It’s that special time of year… As kids grow a bit older, parents sometimes (really, really) look forward to the start of the school year. Jokes and memes abound around the end of August and start of the September about overjoyed parents finally regaining their freedom (from having their kids around allll the time).
But for the younger set, just getting ready to be in any type of school for the very first time, it can be a difficult process — for the entire family.
Somehow, it went incredibly smoothly for my own little fam, this very week, as the oldest of my two kids started preschool for the very first time.
She had never even been watched by a babysitter before (just Grandma for a few hours very occasionally), and her half-day at school was the longest we’d ever been apart, except for the day after my younger baby was born.
But, to my delight, she loved it. And so I’ve been thinking a lot about what exactly it was that we did that made it work so well.
From timing and preparation to personal preferences, I think it all matters.
So let me share with you now what I’ve found: 20 20 Crucial Steps For Starting Preschool.
20 Ditch The Band-Aid Approach
You know that thing where you rip off the band-aid, and just sort of get it over with? That might also bring to mind that other cliché of “throwing ’em in the deep end,” right?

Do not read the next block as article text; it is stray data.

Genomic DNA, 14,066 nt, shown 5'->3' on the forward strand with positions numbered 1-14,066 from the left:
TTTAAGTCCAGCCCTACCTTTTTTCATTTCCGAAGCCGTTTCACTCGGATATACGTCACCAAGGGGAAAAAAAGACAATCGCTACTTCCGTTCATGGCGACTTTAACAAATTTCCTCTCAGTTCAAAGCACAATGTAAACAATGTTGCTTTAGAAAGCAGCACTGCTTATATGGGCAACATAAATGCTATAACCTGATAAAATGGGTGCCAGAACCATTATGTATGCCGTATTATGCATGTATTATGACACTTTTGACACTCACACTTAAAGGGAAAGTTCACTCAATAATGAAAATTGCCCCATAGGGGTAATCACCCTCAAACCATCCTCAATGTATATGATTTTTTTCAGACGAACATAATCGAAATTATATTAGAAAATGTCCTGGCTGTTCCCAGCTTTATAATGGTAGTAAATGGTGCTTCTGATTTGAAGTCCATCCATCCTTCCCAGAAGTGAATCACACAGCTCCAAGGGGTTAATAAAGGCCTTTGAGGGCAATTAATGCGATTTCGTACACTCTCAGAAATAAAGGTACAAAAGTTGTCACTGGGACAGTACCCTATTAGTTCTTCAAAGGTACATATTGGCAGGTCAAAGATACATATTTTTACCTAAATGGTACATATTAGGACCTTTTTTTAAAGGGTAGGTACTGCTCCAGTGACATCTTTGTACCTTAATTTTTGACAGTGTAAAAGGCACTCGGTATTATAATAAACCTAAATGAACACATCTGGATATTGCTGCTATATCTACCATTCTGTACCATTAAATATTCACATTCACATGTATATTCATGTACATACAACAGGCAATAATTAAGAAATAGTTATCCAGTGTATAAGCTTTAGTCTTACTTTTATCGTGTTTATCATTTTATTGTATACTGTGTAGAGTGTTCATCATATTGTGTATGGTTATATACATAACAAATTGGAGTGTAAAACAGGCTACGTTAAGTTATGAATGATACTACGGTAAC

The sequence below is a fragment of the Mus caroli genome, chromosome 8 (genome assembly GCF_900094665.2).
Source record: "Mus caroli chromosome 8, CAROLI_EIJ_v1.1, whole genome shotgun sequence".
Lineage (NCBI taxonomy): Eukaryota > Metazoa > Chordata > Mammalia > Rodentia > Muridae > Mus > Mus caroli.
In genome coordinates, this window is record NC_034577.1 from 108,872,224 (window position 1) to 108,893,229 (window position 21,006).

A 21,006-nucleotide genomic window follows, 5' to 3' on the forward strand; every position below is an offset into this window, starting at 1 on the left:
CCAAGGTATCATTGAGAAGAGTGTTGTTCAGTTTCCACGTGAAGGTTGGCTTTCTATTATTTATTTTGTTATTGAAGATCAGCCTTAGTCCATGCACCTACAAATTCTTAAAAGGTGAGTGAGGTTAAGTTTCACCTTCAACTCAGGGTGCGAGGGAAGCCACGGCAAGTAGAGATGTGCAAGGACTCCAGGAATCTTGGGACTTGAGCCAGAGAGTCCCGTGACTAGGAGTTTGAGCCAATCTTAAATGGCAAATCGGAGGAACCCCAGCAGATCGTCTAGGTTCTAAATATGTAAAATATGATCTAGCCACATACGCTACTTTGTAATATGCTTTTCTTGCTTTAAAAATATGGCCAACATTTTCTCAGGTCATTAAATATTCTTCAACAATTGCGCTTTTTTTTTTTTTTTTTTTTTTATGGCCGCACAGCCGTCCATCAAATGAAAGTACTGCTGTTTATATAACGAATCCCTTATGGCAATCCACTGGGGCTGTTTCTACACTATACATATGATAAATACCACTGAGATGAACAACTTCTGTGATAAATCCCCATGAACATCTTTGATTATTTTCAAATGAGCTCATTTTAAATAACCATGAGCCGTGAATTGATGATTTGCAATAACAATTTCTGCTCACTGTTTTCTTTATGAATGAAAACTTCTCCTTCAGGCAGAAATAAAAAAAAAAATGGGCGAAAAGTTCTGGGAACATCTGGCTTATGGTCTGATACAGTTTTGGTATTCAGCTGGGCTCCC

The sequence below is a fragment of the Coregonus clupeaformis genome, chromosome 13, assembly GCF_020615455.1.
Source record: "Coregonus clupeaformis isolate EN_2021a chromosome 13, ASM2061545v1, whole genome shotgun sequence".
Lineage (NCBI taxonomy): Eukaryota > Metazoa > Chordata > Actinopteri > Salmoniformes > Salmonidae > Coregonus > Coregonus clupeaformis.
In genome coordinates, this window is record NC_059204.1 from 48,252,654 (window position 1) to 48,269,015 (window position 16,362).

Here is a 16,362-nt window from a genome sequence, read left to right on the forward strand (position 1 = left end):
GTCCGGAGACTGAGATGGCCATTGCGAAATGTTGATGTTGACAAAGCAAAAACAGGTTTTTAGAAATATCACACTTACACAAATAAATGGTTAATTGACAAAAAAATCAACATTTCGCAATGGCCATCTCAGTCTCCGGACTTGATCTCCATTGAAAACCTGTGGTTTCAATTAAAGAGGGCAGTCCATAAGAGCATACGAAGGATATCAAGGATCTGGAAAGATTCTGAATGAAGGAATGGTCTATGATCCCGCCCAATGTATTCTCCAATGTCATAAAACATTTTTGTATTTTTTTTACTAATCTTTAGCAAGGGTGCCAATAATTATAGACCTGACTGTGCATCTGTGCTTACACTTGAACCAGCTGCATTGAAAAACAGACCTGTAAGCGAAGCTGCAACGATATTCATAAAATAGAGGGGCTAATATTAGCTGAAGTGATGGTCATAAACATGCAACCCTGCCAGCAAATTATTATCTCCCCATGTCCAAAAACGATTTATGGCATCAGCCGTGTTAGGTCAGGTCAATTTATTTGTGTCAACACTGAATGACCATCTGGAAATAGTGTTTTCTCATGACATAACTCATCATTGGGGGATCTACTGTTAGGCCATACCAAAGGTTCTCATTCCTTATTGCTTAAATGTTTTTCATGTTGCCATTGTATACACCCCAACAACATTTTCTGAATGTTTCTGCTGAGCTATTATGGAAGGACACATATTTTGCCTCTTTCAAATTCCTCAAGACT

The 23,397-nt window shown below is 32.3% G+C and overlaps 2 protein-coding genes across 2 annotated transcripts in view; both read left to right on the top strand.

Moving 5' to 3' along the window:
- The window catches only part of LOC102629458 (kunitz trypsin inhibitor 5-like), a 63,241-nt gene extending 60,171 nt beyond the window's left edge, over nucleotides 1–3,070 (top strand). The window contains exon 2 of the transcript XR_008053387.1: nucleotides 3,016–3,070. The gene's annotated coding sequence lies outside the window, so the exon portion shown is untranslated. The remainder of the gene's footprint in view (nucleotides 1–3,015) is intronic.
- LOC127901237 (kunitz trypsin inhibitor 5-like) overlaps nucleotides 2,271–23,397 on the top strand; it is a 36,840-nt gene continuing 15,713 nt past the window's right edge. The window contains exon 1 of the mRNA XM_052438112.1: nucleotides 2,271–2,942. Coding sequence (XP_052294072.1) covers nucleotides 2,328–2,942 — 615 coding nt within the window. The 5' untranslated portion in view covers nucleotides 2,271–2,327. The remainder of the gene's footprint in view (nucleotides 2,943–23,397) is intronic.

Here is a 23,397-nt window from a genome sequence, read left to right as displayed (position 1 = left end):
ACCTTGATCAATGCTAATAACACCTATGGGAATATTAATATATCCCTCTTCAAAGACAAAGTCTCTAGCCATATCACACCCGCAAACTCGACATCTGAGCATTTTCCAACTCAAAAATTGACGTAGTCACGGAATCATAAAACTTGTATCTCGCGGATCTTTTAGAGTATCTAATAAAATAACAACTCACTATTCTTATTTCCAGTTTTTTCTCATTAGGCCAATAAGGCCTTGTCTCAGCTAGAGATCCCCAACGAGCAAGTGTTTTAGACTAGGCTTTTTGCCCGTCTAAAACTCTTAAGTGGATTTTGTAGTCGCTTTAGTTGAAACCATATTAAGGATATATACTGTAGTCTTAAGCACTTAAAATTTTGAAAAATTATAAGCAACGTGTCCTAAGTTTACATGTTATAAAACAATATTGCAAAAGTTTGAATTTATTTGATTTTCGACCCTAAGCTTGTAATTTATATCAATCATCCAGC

The very first thing I asked upon touring the preschool that I thought I might want my little one to attend was how the transition would go. Would I be required to just drop her off on the first day and hit the road? I was not comfortable with that — because I couldn’t imagine that it would go well.
But instead of this approach, something much smoother went down. We got to schedule a “transitional visit” during the weeks leading up to her actual first day, where one or both parents (and even younger sib) would come hang out there the whole time, so everyone felt comfortable.
19 Teach Earlier About Teachers
The teachers at my little girl’s program all told me excitedly how great it was to see her just diving right in and having a good time. They kept asking, “So she really hasn’t been in any preschool or daycare before???”
What I think did the trick in helping her to be so ready, in part, was that although she’d never yet been in school, I had given her at least a few chances to try out listening to another adult, following instructions, and even just being able to rely on another grown-up besides me and her daddy.
We chose Parks & Rec ballet, where I sat right outside, but she was still on her own with a teacher providing instruction. She took a few sessions during the year before she’d go to preschool.
18 Getting Used To Group Time
Do I have an idea for you! It’s free, it allows children to practice sitting and listening in a group setting (as well as group participation), and it’s also just super fun.
It’s free children’s story times at your local public library!
In my neck of the woods, they even offer multiple options for parents / caregivers and little babies to attend, as well as toddlers and older kids.
It helps kids to sort of know the drill. There are segments where they are encouraged to sit quietly, follow simple instructions, and contribute their own voices and ideas.